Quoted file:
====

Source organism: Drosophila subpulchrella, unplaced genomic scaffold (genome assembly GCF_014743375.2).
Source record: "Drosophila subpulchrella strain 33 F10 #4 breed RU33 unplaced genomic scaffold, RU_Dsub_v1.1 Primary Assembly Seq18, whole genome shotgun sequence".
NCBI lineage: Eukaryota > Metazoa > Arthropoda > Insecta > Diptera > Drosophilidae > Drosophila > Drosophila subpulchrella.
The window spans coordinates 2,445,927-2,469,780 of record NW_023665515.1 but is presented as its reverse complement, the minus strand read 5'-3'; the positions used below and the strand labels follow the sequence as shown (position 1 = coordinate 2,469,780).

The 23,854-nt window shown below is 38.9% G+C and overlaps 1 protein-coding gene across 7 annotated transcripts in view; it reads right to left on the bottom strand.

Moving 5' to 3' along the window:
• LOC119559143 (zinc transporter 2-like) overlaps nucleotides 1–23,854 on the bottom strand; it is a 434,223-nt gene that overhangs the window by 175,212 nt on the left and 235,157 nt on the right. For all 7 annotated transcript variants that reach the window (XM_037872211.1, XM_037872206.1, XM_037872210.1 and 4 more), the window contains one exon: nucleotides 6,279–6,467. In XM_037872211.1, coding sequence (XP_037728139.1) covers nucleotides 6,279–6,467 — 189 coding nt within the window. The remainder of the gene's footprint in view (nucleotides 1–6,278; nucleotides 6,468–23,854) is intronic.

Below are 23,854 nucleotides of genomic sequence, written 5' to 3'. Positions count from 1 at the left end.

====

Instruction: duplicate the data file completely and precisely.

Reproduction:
Source organism: Drosophila subpulchrella, unplaced genomic scaffold (genome assembly GCF_014743375.2).
Source record: "Drosophila subpulchrella strain 33 F10 #4 breed RU33 unplaced genomic scaffold, RU_Dsub_v1.1 Primary Assembly Seq18, whole genome shotgun sequence".
NCBI lineage: Eukaryota > Metazoa > Arthropoda > Insecta > Diptera > Drosophilidae > Drosophila > Drosophila subpulchrella.
The window spans coordinates 2,445,927-2,469,780 of record NW_023665515.1 but is presented as its reverse complement, the minus strand read 5'-3'; the positions used below and the strand labels follow the sequence as shown (position 1 = coordinate 2,469,780).

The 23,854-nt window shown below is 38.9% G+C and overlaps 1 protein-coding gene across 7 annotated transcripts in view; it reads right to left on the bottom strand.

Moving 5' to 3' along the window:
• LOC119559143 (zinc transporter 2-like) overlaps nucleotides 1–23,854 on the bottom strand; it is a 434,223-nt gene that overhangs the window by 175,212 nt on the left and 235,157 nt on the right. For all 7 annotated transcript variants that reach the window (XM_037872211.1, XM_037872206.1, XM_037872210.1 and 4 more), the window contains one exon: nucleotides 6,279–6,467. In XM_037872211.1, coding sequence (XP_037728139.1) covers nucleotides 6,279–6,467 — 189 coding nt within the window. The remainder of the gene's footprint in view (nucleotides 1–6,278; nucleotides 6,468–23,854) is intronic.

Below are 23,854 nucleotides of genomic sequence, written 5' to 3'. Positions count from 1 at the left end.